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DAYS AFTER accused gangsters in police uniforms entered the maximum security Nabha prison in Punjab and fled along with six inmates, including the chief of the Khalistan Liberation Force (KLF), a circular has asked prisons across Maharashtra to check identification papers of policemen before letting them inside jails.
The circular, issued by the prisons department, has laid down guidelines to ensure that a Nabha-style attack is not carried out in any state prison.
Additional Director General of Police (prisons) B K Upadhyay confirmed that a circular had been sent across the 38 prisons in the state asking them to follow a series of guidelines. Amongst the several guidelines, one of the most important one is to check ID proof of police officials who come to the prison.
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“There are several times when inmates are accompanied by police officials for security purposes. In case they have to enter the prison, we have been asked to check their police identification card before letting them in,” a prison official said.
We have also been asked to check the court warrant or summons that the police officer should ideally be carrying while ferrying back inmates to the prison, prison official added.
A jail official said that normally the security tends to be relaxed when a police official is entering along with a prisoner as no one expects an officer to create any problem inside prisons. However, after this particular incident, when the accused entered the prison in the garb of police officers, we want to ensure that no such loophole can be exploited in prisons across Maharashtra that have inmates alleged to be linked with terror cases.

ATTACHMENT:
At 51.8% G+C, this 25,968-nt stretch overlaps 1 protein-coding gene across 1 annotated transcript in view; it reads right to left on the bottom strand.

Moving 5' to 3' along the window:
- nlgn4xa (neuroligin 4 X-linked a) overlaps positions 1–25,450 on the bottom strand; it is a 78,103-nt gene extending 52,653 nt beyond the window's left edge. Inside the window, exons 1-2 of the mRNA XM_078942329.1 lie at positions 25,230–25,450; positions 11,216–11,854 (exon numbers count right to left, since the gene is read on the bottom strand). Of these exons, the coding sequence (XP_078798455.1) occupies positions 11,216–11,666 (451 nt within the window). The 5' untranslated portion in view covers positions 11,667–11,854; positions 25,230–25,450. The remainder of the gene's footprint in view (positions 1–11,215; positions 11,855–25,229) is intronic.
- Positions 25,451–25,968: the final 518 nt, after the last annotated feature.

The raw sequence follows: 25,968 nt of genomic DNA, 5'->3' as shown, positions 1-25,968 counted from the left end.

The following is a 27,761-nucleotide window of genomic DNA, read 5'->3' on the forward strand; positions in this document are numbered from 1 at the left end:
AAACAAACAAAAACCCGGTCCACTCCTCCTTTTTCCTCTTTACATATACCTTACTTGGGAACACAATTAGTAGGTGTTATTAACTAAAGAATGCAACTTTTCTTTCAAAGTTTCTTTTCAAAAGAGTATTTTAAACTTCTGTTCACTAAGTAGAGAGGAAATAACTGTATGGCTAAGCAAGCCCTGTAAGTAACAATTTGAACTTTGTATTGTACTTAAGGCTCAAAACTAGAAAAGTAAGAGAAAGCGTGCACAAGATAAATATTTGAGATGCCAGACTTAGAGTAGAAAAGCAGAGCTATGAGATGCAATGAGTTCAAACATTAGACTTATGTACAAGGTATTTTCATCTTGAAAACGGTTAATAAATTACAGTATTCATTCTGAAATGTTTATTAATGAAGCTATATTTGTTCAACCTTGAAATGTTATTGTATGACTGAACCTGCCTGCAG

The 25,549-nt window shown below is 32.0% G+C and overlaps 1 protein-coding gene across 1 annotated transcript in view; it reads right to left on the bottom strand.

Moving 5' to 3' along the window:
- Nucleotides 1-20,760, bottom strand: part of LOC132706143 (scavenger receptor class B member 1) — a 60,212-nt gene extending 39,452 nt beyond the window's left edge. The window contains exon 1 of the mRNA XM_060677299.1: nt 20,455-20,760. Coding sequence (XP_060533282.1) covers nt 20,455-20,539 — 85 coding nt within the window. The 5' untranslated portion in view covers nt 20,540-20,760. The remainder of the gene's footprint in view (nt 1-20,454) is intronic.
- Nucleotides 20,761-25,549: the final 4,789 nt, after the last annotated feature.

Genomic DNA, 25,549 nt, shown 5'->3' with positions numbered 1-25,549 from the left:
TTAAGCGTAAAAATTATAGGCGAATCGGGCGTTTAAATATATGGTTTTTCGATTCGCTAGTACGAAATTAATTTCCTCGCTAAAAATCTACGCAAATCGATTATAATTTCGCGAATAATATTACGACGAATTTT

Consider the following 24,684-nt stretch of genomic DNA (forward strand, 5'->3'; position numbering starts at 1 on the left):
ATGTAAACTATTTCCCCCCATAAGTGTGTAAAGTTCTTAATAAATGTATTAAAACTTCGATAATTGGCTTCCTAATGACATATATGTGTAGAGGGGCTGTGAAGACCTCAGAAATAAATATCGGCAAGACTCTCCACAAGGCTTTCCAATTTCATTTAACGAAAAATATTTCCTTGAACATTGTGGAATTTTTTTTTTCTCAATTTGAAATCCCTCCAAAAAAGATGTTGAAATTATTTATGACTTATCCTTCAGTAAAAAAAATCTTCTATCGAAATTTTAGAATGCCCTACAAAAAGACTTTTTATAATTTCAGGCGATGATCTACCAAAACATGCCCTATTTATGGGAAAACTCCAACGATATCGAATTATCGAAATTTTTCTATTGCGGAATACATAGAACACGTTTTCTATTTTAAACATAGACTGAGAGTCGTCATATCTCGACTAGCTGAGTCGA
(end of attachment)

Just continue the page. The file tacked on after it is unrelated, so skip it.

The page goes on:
“We want to ensure that no one can take the advantage of police uniform to illegally gain entry into the prisons,” Upadhyay told The Indian Express. Apart from this method, there are several other measures that too have been recommended in the circular. One of the measures that has been mentioned is to ask the local police to have a layer of security outside prisons, within their jurisdiction, in order to prevent any Punjab jailbreak type situation in future.
“Normally jails have prison guards — a unit separate from the local police — who help secure the premises with police officials ferrying prisoners in and out of the prisons. However, prison guards are not as well trained or armed as the police officers in case of an armed attack. In case there is an attack from an armed group, an extra layer of security in the form of the local police would be required to neutralise the attack,” a jail official said.
Prisons across Maharashtra had been on high alert since the beginning of November after a jailbreak in Bhopal by inmates belonging to banned outfit of Student Islamic Movement of India (SIMI). “Ever since the incident, we have already been on alert and checking the number of accused suspected to be belonging to terror organisations and linked to gangsters. Now few more guidelines have been received ever since the Punjab incident,” a prison official said.